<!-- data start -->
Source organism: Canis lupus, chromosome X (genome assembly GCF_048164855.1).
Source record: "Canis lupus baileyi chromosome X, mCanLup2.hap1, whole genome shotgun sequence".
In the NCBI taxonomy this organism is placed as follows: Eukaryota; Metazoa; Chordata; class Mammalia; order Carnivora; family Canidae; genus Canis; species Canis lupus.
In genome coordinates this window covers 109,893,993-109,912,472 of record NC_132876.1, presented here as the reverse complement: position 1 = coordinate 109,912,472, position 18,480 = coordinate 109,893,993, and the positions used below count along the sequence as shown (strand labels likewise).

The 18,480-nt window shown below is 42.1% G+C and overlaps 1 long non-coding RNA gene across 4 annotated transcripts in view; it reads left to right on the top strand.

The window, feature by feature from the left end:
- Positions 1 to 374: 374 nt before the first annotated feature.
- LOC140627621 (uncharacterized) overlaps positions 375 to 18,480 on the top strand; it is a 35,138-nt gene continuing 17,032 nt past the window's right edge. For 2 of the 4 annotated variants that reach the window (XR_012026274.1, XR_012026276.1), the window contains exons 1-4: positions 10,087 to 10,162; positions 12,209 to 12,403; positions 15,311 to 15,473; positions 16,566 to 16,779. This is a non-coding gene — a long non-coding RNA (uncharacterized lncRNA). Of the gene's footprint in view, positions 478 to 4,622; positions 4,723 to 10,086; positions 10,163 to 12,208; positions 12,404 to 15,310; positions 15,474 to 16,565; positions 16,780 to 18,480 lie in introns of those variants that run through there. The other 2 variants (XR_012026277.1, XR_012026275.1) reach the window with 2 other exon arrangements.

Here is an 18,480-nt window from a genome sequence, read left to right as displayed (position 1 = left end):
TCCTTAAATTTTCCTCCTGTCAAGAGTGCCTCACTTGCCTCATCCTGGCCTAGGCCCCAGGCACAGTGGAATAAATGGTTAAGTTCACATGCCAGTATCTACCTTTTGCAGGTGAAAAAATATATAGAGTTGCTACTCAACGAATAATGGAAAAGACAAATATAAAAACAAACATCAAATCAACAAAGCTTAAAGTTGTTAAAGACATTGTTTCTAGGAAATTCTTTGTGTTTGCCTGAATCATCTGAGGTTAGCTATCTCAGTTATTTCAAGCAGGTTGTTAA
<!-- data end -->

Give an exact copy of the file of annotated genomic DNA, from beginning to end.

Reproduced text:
Source organism: Canis lupus, chromosome X (genome assembly GCF_048164855.1).
Source record: "Canis lupus baileyi chromosome X, mCanLup2.hap1, whole genome shotgun sequence".
In the NCBI taxonomy this organism is placed as follows: Eukaryota; Metazoa; Chordata; class Mammalia; order Carnivora; family Canidae; genus Canis; species Canis lupus.
In genome coordinates this window covers 109,893,993-109,912,472 of record NC_132876.1, presented here as the reverse complement: position 1 = coordinate 109,912,472, position 18,480 = coordinate 109,893,993, and the positions used below count along the sequence as shown (strand labels likewise).

The 18,480-nt window shown below is 42.1% G+C and overlaps 1 long non-coding RNA gene across 4 annotated transcripts in view; it reads left to right on the top strand.

The window, feature by feature from the left end:
- Positions 1 to 374: 374 nt before the first annotated feature.
- LOC140627621 (uncharacterized) overlaps positions 375 to 18,480 on the top strand; it is a 35,138-nt gene continuing 17,032 nt past the window's right edge. For 2 of the 4 annotated variants that reach the window (XR_012026274.1, XR_012026276.1), the window contains exons 1-4: positions 10,087 to 10,162; positions 12,209 to 12,403; positions 15,311 to 15,473; positions 16,566 to 16,779. This is a non-coding gene — a long non-coding RNA (uncharacterized lncRNA). Of the gene's footprint in view, positions 478 to 4,622; positions 4,723 to 10,086; positions 10,163 to 12,208; positions 12,404 to 15,310; positions 15,474 to 16,565; positions 16,780 to 18,480 lie in introns of those variants that run through there. The other 2 variants (XR_012026277.1, XR_012026275.1) reach the window with 2 other exon arrangements.

Here is an 18,480-nt window from a genome sequence, read left to right as displayed (position 1 = left end):
TCCTTAAATTTTCCTCCTGTCAAGAGTGCCTCACTTGCCTCATCCTGGCCTAGGCCCCAGGCACAGTGGAATAAATGGTTAAGTTCACATGCCAGTATCTACCTTTTGCAGGTGAAAAAATATATAGAGTTGCTACTCAACGAATAATGGAAAAGACAAATATAAAAACAAACATCAAATCAACAAAGCTTAAAGTTGTTAAAGACATTGTTTCTAGGAAATTCTTTGTGTTTGCCTGAATCATCTGAGGTTAGCTATCTCAGTTATTTCAAGCAGGTTGTTAA